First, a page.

Fruits of failure

how failing medical school 30 years ago made me into the medical educator I am today


by Dr Tim Young


Dr Tim Young is a consultant neurologist who knows what it is like to come last and fail in medicine at one institution, and then finish top in medicine at another. Having graduated as a doctor with triple distinctions in 1997, he Is now an associate Professor for teaching at the Queen Square Institute of Neurology, UCL. His unique experience has driven his passion for medical education, and he teaches doctors around the world about neurology as a co-director for the Clinical Neurology MSc/Diploma at UCL.


This is his story.

 


We all carry a ‘shadow CV’ listing our failures that we usually would not want to make public. However, I realise now that it is often through these tougher times that we may develop the most. This was definitely true in my case.


In the mid-1980s, I went direct from school to Bristol University to study medicine. I found medical school difficult from the start. I struggled and became increasingly withdrawn but did not ask for help. I came last in medicine and failed my second year.


Despite this, I still felt in my heart a desire to do medicine. So, I completed a Biomedical Science degree at King’s College London (KCL), hoping that this could launch me back into medical school. As I did not want to achieve my dream by taking a place that could have gone to a school leaver, I asked medical schools to only consider me for a place if an existing medical student had dropped out. Doing this cost me at least one offer. I wrote by hand to every medical school in the UK, and even some in the Caribbean and Europe. I knew I had no right to expect a chance to return. But still I hoped.

I knew I had no right to expect a chance to return. But still I hoped.

At last, whilst doing one of my many manual labour jobs I was employed in at that time, I got an urgent message from KCL. Unexpectedly, a student had dropped out as they wished to switch to a different subject. The medical school felt that it would be too late in the course for a school leaver to take the place. The miracle I had prayed for had come true. I rushed up for a hastily arranged interview with the Dean, was offered the place on the spot, and walked on air all the way back home. With my prior years as an undergraduate, and almost fanatical dedication, it is probably not surprising that I ended up achieving many prizes, and ultimately, triple distinctions in my final MBBS exams, finishing top in medicine.


I hope that I can use my experience to encourage anyone who has ever failed or is in fear of failure. Most medical students are already high achievers, but this can have significant downsides. The fear of failure is most marked when we are expected to succeed. Possibly you have been, or are, scared of failing exams, a whole year of medical school, or just possibly, failing your medical degree itself. I failed all of these, but I know now that there may be a positive way forward after failure. More than this, I have learnt tremendously from the experience of failing itself. I believe that this has been a strong driver to my career ever since then. I have become less judgmental of others and more encouraging to those who are struggling.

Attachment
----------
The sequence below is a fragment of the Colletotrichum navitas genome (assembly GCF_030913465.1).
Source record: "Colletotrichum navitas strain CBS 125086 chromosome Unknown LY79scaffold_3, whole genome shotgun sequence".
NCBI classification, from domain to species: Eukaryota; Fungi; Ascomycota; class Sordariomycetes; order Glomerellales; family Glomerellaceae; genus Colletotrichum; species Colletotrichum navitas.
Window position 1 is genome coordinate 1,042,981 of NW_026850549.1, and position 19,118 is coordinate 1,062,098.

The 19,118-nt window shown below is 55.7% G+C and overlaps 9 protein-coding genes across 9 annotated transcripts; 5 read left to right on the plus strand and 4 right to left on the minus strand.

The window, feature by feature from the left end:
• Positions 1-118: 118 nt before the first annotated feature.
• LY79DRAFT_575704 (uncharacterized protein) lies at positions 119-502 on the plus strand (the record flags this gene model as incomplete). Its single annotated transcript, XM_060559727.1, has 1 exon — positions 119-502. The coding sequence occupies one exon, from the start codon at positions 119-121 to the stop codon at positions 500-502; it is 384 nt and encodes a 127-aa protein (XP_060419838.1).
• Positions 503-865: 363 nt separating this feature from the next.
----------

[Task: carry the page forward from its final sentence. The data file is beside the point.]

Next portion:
I have a passion that still burns in my heart for teaching medical students and doctors, in the UK and around the world. Although I love seeing students achieve top awards, my greatest incentive is different. The real focus for my passion is for the students who are struggling. Maybe they will never achieve distinctions or prizes. But they could still make excellent doctors, possibly the stronger for having not been the top performer in a room.

... passion is for the students who are struggling. Maybe they will never achieve distinctions or prizes. But they could still make excellent doctors, possibly the stronger for having not been the top performer in a room.

I have spent some 25 years as a doctor, nearly half of this at consultant level in neurology. I will always be thankful for the second chance that was offered to me.


These are the specific points that I have learnt through my experience of failing:


1. Failure and its implications on self-worth

Don't be ashamed of failure. Everyone has, or will, experience failure – it’s just that most of us don’t like to advertise this. Failure does not define us. It’s all too easy to say, “I am a failure” instead of saying, “I have failed X”. These two statements may sound very similar, but they're worlds apart. It is helpful for us not to view ourselves as failures if we fail at something.


2. Opportunities seen the second time around

Medical student prizes are widely available. Many job applications, even years after you qualify, will have a box asking you to mention any prizes you won. From my experience, many students do not apply for these prizes. The odds against winning are not as astronomical as many people might think and you may still use the learning material in your medical school exams.


3. Nothing is wasted

In my final two years as a medical student, I would find that I could use lessons learnt from every clinical case, and every journal article I’d read, in the following few weeks. I should add that, having a little bit of the ‘stardust’ that can come from having read a few recent important journal articles can come in very handy as a medical student.


4. Failure and asking for help

Finally, ask for help if you need it. People do care about us, and most people will try to help if they can. There are people all around us we are often not aware of, like our classmates, teachers, and those who have made a vocation out of trying to help others. If you're in trouble or feel as if you're failing, please ask for help.


I do hope this has been of some interest to you. I'm always happy to be emailed if that is of any help.


Best wishes,

Tim

t.young@ucl.ac.uk